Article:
JA: Are you in love with yourself?

JG: Sure. This is what I paint, this love of me. Once I took it so far as to make love to myself. I'll tell you the story. Before going to sleep, I had put one of my pictures between my bed and the wall close to my bed. Suddenly I woke up, and the emotion was so strong that I grabbed the painting, in my hands, put it on top of me, and made love with it...

As Galán talks, one cannot fail to hear the artist's words feeding on his very thoughts. A commonplace love, the relationship between siblings, plays about in his guts. Portrait of Sofia discloses the tender story: always on his side, Galán's sister supported his work against parents, grandparents, whoever would stand in his way. So this is homage to this sister, the dearly loved one.

Storm Self-Portrait identifies the artist with the luminous ship struggling in the waves. Heavy, stormy masses of clouds loom in the background. Galán sees himself "depicted in this dark, parting cloudiness as it makes faces. The tiny figure in the sky is the way I picture God."

El Encantamiento (The Enchantment) brings up labor, rendered behind flowered curtains. The midwife, again a portrait of the artist, will capture the image in the background, giving it tangible expression. Of course, Galán is giving birth to himself: but he wants to veil it: the subterfuge discloses painting, itself, as he obscures the scenes behind circles, squares, dots ...

El amor entre tu y yo nunca entro en mis planes (Love Between You and Me Never Entered My Plans), in the style of a stamp, a postcard—melodrama is setting the mountains apart. Humanized, these mountains suggest that something's going to happen, something quite like what already happened..."A failed plan; this failure, itself, led me to do this painting."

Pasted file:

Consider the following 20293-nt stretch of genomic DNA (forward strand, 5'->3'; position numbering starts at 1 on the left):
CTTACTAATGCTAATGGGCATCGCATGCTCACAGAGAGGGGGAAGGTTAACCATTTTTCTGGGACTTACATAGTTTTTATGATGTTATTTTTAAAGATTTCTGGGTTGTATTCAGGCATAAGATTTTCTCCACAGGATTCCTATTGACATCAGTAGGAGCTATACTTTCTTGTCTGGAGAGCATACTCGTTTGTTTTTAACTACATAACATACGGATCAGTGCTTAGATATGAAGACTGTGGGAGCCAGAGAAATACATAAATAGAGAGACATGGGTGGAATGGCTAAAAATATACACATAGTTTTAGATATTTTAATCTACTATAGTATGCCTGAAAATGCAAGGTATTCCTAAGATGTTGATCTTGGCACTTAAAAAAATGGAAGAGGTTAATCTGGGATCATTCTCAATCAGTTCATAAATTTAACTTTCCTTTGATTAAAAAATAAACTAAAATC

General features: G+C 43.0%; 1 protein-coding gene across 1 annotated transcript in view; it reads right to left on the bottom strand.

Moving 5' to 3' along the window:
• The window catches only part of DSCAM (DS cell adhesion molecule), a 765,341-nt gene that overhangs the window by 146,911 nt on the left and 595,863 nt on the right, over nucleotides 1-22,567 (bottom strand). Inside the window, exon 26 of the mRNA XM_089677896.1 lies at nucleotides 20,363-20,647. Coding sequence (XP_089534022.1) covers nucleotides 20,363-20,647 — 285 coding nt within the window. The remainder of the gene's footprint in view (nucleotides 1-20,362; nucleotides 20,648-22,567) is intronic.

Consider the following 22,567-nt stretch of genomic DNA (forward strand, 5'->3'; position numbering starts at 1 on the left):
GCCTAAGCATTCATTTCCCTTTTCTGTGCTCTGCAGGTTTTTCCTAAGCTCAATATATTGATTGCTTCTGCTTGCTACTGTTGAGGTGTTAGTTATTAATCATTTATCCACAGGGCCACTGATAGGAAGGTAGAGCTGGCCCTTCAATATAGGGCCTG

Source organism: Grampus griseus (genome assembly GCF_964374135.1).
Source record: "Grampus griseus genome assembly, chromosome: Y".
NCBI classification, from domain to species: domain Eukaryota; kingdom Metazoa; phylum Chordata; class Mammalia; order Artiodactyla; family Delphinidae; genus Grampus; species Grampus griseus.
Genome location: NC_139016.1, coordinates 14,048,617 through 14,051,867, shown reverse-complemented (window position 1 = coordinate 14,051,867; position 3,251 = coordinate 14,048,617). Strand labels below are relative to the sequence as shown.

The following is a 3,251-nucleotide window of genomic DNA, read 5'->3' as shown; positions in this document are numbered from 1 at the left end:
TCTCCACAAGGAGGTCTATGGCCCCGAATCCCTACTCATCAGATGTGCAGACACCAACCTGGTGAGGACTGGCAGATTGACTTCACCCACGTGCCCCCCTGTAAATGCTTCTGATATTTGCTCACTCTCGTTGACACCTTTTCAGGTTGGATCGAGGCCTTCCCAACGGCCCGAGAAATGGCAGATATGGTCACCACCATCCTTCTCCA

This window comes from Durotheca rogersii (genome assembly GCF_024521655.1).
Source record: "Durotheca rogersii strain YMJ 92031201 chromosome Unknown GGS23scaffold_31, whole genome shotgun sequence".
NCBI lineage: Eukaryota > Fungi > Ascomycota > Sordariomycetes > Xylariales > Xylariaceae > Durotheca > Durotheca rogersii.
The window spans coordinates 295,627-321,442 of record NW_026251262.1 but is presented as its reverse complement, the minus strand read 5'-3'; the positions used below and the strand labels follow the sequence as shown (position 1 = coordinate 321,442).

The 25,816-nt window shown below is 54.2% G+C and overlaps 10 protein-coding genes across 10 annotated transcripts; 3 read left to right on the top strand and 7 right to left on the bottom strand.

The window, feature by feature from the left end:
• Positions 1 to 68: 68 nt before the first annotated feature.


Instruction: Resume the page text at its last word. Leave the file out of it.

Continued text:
In search of a category in which to fit Galán's iconography, one may single out intended meaning somehow independent of the form or style of expression. "...si te asusta no verme por lo que ves, a mi me asusta no verte a veces. "...if it frightens you to see me because of what you see, sometimes not seeing you frightens me." This notion in No te has dormido? 2025 (Haven't You Gone to Sleep? 2025), one of the artist's early paintings, may acknowledge the legendary Mexican-Colonial tradition. At one time, a foreign religion was introduced in Mexico: Christianity. Superimposed upon the native creeds, Mexican Catholicism—the new religion combined with the old—turned out to be something quite different from the Catholicism of the European conquerors.

Galán's rhetorical position enhances tension and irony, as polarities go about their separate ways. Yet, something comes together as they join in the act of painting: Love between you and me never entered my plans.

Interview and images taken from the catalogue of the exhibition Dark Music at the Pittsburgh Center for the Arts.